Today, a remarkable green space along the creek runs parallel to Broadway, with benches to rest under shade trees. The path is a pleasant walk that passes the Silver City Visitor Center and a re-creation of the nearby cabin where Billy the Kid grew up.
Pro Tip: Music festivals are occasionally held on the path. Check the Silver City website for a calendar of events.
7. Hop Into The Little Toad Creek Inn and Tavern
Being a small college town, home to Western New Mexico University, it is no surprise that Silver City has lively places serving craft beers. A good example is the Little Toad Creek Inn and Tavern. Flavorsome beers made at their brewery are a big hit; however, the amazing hamburger placed before me that did not last longer than my mug of beer was not bad either.
Pro Tip: The tavern is located at the end of the Big Ditch path and is a perfect place to end the day.
8. Explore Ancient Cliff Dwellings
You must allow a day for a hair-raising drive up a mountain along a serpent-style road to a well-preserved cliff dwelling overlooking the valley. Once you arrive at the Gila Cliff Dwellings National Monument visitor center, there is a short hike up the mountain top. Hidden from view, the cliff dwellings are well worth the effort.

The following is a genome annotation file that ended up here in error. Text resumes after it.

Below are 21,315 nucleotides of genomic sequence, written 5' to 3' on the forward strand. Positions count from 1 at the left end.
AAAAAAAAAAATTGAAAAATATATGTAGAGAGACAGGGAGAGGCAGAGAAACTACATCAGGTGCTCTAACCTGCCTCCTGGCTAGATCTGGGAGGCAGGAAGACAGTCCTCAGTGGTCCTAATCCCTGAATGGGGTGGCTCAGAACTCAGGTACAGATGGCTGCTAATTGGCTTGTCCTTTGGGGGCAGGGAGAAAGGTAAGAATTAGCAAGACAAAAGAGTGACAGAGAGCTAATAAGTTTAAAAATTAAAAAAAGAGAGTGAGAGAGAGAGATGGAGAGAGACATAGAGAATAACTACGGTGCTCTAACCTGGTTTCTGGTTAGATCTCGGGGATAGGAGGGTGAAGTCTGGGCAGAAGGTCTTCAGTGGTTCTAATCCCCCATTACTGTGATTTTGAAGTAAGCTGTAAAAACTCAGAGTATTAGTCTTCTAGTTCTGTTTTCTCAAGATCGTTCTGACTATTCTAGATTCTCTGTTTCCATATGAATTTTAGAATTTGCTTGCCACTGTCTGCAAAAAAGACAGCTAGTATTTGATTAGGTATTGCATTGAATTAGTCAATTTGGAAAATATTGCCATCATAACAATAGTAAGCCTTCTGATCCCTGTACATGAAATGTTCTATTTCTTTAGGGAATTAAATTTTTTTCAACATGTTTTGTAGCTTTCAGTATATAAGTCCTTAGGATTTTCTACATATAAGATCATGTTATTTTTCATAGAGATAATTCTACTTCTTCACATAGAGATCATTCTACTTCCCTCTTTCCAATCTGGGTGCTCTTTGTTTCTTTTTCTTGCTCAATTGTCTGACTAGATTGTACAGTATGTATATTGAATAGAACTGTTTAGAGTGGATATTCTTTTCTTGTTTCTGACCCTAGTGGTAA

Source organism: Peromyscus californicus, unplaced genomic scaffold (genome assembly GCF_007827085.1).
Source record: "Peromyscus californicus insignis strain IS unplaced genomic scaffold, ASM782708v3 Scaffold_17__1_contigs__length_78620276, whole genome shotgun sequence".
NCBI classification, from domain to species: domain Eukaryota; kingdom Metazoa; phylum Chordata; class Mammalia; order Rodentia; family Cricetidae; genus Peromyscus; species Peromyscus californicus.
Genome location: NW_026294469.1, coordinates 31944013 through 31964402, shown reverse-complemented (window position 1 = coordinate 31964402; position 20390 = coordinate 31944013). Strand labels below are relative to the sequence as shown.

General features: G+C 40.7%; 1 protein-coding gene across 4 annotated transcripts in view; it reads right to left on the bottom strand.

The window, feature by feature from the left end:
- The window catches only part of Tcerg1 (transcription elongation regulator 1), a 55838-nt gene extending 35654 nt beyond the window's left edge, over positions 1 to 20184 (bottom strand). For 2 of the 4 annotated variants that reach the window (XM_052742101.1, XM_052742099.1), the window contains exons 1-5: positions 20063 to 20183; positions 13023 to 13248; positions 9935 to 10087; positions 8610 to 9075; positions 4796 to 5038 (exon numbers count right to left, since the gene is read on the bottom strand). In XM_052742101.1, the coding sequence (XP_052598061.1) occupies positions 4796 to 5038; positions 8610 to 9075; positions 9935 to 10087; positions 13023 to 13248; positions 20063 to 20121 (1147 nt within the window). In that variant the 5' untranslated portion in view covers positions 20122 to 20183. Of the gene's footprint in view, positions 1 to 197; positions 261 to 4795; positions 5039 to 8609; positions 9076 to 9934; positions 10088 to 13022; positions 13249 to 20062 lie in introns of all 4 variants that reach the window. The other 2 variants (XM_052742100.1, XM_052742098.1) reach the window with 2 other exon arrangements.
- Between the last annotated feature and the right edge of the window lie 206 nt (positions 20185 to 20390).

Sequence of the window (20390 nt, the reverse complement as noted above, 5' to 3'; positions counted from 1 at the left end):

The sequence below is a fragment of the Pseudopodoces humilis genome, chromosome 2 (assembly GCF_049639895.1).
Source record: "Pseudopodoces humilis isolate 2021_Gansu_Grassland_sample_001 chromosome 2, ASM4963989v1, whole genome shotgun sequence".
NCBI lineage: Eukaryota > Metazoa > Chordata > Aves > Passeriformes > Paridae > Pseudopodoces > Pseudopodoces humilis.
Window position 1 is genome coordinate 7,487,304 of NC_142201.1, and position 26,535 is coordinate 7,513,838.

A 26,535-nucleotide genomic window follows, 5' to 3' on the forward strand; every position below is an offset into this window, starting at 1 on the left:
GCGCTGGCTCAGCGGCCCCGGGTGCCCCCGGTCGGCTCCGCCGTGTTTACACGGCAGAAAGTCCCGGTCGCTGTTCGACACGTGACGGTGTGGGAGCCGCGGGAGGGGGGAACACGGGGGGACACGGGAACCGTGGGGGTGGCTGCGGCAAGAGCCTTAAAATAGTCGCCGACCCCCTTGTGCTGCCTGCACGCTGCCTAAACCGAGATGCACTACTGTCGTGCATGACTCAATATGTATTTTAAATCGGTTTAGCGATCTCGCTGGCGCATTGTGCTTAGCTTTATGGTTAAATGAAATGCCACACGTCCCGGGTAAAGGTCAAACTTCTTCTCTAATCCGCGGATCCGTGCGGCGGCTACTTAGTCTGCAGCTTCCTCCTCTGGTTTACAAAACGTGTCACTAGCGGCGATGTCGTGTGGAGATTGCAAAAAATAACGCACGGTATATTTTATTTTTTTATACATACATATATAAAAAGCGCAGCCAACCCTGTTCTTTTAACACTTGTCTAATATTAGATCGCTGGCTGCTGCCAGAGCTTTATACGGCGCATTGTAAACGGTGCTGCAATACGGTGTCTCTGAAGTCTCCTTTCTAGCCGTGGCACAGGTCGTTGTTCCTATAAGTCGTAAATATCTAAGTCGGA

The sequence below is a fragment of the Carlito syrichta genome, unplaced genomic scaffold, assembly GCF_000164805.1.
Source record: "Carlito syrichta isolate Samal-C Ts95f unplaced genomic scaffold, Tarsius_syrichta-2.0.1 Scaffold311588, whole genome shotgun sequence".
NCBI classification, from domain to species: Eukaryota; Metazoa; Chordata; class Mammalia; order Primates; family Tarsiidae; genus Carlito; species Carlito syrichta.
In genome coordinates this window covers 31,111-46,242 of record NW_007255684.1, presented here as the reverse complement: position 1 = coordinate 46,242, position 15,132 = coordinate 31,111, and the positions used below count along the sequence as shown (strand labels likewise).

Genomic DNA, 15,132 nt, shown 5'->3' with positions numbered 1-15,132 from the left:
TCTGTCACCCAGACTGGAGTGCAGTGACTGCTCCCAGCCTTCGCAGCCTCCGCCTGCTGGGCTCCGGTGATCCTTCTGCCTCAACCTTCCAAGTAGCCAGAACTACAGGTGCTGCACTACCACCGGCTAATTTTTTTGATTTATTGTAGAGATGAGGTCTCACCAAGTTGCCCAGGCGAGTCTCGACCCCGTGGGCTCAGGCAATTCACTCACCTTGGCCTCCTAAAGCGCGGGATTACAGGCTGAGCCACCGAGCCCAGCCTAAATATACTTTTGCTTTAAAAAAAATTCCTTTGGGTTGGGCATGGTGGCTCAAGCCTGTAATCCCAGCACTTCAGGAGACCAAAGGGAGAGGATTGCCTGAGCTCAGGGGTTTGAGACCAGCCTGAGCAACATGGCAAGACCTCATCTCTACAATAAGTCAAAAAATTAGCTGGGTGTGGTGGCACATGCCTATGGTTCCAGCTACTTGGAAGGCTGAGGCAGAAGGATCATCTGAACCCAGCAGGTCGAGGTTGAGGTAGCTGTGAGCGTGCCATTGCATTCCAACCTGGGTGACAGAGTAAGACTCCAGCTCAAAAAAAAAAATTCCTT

For thousands of years, nomads used caves above the Gila River as temporary shelter. The Mimbres Mogollon and Salado Native Americans were the last, and by the 1300s, the cliffs were abandoned. They left behind walls with niches and natural closets, stains from fires, platforms possibly used as beds, and many more interesting features carved into the rock walls that are debated as to their use.
Pro Tip: Take the tour offered by national park staff, who offer amazing insight into the what, why, and how.
9. Attend A Fun Festival
A town full of artists equals a town full of creative people, who love to create unique reasons to have fun and show off their talents. Here are a few:
- Silver City Blues Festival, a Memorial Day weekend music festival with well-known musicians from around the U.S.
- Tour of the Gila, an endurance bicycle race up a mountain often called the Gila Monster, is held in October.
- Gila River Festival, held in September, offers art and guest speakers that address the many ways water weaves everyone in the Gila River watershed together.
If You Go To Silver City
Nestled in the Gila National Forest at an elevation of almost 6,000 feet, the weather will change throughout the day. Four distinct seasons are experienced, with the coldest nights averaging 33 degrees in the winter and the hottest days in the summer averaging 85 degrees. The average snowfall is 6 to 7 inches, not enough for winter sports but enough for beautiful holiday scenery.